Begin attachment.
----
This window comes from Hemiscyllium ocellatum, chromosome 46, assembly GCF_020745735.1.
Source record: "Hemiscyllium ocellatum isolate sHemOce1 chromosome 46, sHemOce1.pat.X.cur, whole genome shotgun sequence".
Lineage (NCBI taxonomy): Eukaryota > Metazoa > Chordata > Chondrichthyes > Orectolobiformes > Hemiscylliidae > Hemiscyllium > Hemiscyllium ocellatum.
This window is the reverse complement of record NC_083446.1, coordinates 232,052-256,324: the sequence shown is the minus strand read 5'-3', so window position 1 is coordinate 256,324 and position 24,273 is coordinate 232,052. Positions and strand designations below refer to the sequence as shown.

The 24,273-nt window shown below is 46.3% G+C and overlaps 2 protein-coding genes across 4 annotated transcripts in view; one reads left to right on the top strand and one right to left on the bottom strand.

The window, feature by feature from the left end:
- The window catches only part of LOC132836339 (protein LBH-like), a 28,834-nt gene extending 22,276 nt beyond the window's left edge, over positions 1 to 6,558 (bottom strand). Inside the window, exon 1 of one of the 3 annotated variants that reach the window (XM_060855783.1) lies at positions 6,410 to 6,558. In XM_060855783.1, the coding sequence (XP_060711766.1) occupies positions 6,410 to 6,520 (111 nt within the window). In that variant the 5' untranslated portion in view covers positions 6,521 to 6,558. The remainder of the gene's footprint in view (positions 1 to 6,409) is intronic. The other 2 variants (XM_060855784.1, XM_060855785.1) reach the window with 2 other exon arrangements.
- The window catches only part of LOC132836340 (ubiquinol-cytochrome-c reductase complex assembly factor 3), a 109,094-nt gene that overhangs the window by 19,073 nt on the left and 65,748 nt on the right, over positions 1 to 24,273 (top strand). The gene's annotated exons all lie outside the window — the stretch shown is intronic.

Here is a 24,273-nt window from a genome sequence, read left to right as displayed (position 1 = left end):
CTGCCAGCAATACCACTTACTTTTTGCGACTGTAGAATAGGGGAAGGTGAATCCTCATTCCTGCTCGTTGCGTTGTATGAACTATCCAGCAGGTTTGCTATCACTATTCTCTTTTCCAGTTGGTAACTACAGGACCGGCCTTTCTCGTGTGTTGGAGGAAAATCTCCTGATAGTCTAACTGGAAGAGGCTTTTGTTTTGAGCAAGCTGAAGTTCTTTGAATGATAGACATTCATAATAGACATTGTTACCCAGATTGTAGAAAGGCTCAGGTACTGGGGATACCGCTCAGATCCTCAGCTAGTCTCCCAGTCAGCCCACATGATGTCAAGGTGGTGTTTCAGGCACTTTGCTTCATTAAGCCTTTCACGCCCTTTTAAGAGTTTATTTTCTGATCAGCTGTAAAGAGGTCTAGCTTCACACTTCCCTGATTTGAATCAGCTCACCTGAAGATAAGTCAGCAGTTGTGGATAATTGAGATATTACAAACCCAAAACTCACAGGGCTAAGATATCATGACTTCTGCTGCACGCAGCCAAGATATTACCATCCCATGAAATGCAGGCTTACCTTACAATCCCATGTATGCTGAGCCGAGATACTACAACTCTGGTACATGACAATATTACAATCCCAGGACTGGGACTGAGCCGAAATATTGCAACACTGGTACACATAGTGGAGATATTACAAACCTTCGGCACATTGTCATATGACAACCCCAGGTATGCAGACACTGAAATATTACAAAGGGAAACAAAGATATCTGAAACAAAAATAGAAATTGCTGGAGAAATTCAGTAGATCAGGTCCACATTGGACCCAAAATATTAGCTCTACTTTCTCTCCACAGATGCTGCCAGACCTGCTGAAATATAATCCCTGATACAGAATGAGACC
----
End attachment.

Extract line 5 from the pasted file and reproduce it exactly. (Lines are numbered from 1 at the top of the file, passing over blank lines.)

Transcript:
The 24,273-nt window shown below is 46.3% G+C and overlaps 2 protein-coding genes across 4 annotated transcripts in view; one reads left to right on the top strand and one right to left on the bottom strand.